“The Enlightenment” The period of the Enlightenment is dated to the middle of the eighteenth century and is primarily about the changes in the worldview of European culture. The term Enlightenment refers to a series of changes in European thought and writings. When writers, philosophers, and scientists of the eighteenth century referred to their activities as the Enlightenment, they meant that they were breaking from the past and replacing the obscurity, darkness, and ignorance of European thought with the light of truth. One distinct development in Enlightenment thought was the scientific revolution. Throughout history it has been evident that man has tried, to some degree, to enhance his understanding of the known universe.
However, it is during the scientific revolution that there was a change in the structure of man s thought itself. We associate this revolution with natural science and technological change but in European thought, systematic doubt, empirical and sensory verification, the abstraction of human knowledge into separate sciences, and the view that the world functions as a machine entered the arena. Consequently, the Scientific Revolution paved the way for the Enlightenment by shaping the modern mind. The main ideas of the Enlightenment are as follows: the universe is fundamentally rational, that is, it can be understood through the use of reason alone; Truth can be arrived at through empirical observation, the use of reason, and systematic doubt; Human experience is the foundation of human understanding of truth; authority is not to be preferred over experience; All human life, both social and individual, can be understood in the same way the natural world can be understood; once understood, human life, both social and individual, can be manipulated or engineered in the same way the world can be manipulated or engineered; Human history is largely a history of progress; Huma beings can be improved through education and the development of their rational facilities; Religious doctrines have no place in the understanding of the physical and human worlds. Several key figures of the Enlightenment include Thomas Hobbes, Baruch Spinoza, John Locke, Rene Descartes, and Blaise Pascal.
Enlightenment of the First World War "Lead this people into war, and they'll forget there was ever such a thing as tolerance. To fight, you must be brutal and ruthless, and the spirit of ruthless brutality will enter into the very fibre of national life, infecting the Congress, the courts, the policeman on the beat, the man in the street." Nowadays more and more scientists devote much of their ...
Thomas Hobbes was the first major thinker of the seventeenth century to apply new methods to the human sciences. His book Leviathan is one of the most revolutionary and influential works on political theory in European History. Baruch Spinoza was a Jewish philosopher living in the Netherlands who applied the new sciences to questions of ethics and philosophy. His most famous work, the Ethics, attempts to use a system of demonstration that begins with certain definitions and draws from these consequent axioms and corollaries. John Locke wrote the Essay Concerning Human Understanding and Two Treatises on Government.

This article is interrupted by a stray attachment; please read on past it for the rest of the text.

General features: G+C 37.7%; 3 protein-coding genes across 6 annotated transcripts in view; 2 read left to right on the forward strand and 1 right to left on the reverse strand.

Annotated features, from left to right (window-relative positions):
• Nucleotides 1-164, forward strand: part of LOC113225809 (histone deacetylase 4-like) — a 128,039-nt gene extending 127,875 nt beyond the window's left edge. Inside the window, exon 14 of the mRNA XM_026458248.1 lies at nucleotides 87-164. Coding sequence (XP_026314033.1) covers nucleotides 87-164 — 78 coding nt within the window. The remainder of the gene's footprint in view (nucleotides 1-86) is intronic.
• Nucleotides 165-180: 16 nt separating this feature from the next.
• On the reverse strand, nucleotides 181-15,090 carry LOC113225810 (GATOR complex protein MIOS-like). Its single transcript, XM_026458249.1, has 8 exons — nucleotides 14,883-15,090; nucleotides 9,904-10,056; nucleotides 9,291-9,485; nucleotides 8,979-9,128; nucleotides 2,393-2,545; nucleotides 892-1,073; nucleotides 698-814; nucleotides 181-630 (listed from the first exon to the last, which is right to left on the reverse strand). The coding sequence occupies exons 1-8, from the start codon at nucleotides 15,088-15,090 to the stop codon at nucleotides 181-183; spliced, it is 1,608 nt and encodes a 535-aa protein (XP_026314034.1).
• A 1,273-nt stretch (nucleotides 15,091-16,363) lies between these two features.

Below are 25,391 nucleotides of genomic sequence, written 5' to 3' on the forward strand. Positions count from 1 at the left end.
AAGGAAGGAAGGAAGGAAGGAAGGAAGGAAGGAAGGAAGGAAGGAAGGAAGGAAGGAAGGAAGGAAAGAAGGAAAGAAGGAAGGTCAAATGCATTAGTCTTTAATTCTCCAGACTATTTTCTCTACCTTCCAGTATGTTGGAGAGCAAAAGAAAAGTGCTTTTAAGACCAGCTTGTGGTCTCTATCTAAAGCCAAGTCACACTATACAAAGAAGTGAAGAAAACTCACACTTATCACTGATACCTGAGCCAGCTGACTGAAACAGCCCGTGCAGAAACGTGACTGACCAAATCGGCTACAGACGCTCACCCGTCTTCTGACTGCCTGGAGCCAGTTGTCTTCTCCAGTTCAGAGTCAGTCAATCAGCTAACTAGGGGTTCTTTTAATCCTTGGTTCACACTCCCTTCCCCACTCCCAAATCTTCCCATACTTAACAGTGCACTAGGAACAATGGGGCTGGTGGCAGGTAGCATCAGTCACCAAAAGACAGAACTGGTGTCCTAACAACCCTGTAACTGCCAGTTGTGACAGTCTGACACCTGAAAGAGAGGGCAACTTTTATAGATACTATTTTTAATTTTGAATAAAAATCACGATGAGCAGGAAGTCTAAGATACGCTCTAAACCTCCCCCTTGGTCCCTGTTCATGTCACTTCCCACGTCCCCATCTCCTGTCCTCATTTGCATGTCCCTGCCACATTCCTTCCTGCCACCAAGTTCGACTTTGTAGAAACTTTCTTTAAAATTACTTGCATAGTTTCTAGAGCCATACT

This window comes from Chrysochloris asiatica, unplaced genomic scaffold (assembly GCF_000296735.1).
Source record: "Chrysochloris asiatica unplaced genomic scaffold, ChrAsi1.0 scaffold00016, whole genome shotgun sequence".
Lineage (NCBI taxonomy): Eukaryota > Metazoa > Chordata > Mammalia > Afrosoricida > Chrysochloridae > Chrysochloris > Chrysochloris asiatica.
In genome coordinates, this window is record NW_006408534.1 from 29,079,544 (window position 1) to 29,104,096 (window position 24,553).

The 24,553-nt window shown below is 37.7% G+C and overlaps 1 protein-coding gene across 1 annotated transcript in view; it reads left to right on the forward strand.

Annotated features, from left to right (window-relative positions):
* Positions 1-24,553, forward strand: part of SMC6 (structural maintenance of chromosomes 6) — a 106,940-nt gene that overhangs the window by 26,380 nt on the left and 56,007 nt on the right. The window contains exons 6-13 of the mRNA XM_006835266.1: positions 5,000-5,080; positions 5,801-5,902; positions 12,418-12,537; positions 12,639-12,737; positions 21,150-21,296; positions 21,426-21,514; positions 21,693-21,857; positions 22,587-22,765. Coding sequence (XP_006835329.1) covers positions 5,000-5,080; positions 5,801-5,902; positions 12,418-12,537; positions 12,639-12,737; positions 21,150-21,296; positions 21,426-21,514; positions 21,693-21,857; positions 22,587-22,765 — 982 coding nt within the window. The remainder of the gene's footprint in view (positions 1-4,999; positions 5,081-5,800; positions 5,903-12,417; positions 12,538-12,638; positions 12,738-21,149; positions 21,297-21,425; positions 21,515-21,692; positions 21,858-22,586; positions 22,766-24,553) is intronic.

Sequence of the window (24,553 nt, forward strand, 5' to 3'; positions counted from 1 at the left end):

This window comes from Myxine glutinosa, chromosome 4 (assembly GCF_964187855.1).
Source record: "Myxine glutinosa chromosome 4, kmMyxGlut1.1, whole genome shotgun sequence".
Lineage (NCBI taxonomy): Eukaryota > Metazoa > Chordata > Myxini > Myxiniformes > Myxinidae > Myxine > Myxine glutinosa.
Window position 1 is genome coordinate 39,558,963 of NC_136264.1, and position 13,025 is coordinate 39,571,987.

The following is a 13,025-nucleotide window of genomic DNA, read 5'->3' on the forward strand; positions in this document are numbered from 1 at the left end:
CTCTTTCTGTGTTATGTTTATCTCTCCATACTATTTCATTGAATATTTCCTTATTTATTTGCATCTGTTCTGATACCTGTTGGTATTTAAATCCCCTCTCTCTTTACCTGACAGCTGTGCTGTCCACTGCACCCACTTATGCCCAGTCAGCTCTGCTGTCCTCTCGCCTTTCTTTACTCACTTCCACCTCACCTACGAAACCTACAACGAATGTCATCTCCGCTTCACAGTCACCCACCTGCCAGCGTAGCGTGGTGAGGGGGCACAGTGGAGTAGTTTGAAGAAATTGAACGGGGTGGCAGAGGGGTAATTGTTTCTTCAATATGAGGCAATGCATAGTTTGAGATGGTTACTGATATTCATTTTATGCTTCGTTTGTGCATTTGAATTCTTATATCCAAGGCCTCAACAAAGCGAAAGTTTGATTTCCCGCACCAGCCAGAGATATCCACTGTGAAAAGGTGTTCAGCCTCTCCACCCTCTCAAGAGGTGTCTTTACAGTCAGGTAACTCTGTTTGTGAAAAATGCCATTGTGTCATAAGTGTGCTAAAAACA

It focuses on human psychology and cognition. Rene Descartes, perhaps the most single most important thinker of the Enlightenment, wrote Discourse on Method, in which he outlines his skepticism, his method for inquiring into the truth, and his arrival at his famous conclusion (cogito).
Blaise Pascal, the other great mind that wrestled with the new universe opening up, confronted this brave new world head on. His work, the Pensee’s is a loose collection of occasional paragraphs written here and there concerning human knowledge, morals, and the new world humanity was confronted with. American and French Revolution both occurred during the age of Enlightenment. With the new ideas being conceived of a new world, absolutism had grown tired and illogical.
The Enlightenment Writers The central ideas of the Enlightenment writers were similar to, yet very different from, those of the writers of earlier periods. Four major Enlightenment writers were Benjamin Franklin, Thomas Paine, Thomas Jefferson, and Patrick Henry. Their main purpose was to write to educate and edify and not so much as to write for aesthetic purposes. Most of their work was designed ...
In the case of the absolutism of the monarchs of France as well as the absolutism of England on America, the new way of thinking during the enlightenment gave birth to ideas of self-rule and being able to choose how one is ruled or governed. Many of these ideas are the backbone of culture today. Men, women, different races, and creeds are having more equal opportunities as time passes. The Enlightenment served as a stepping-stone in the greater evolution of humanity s quest toward bettering themselves.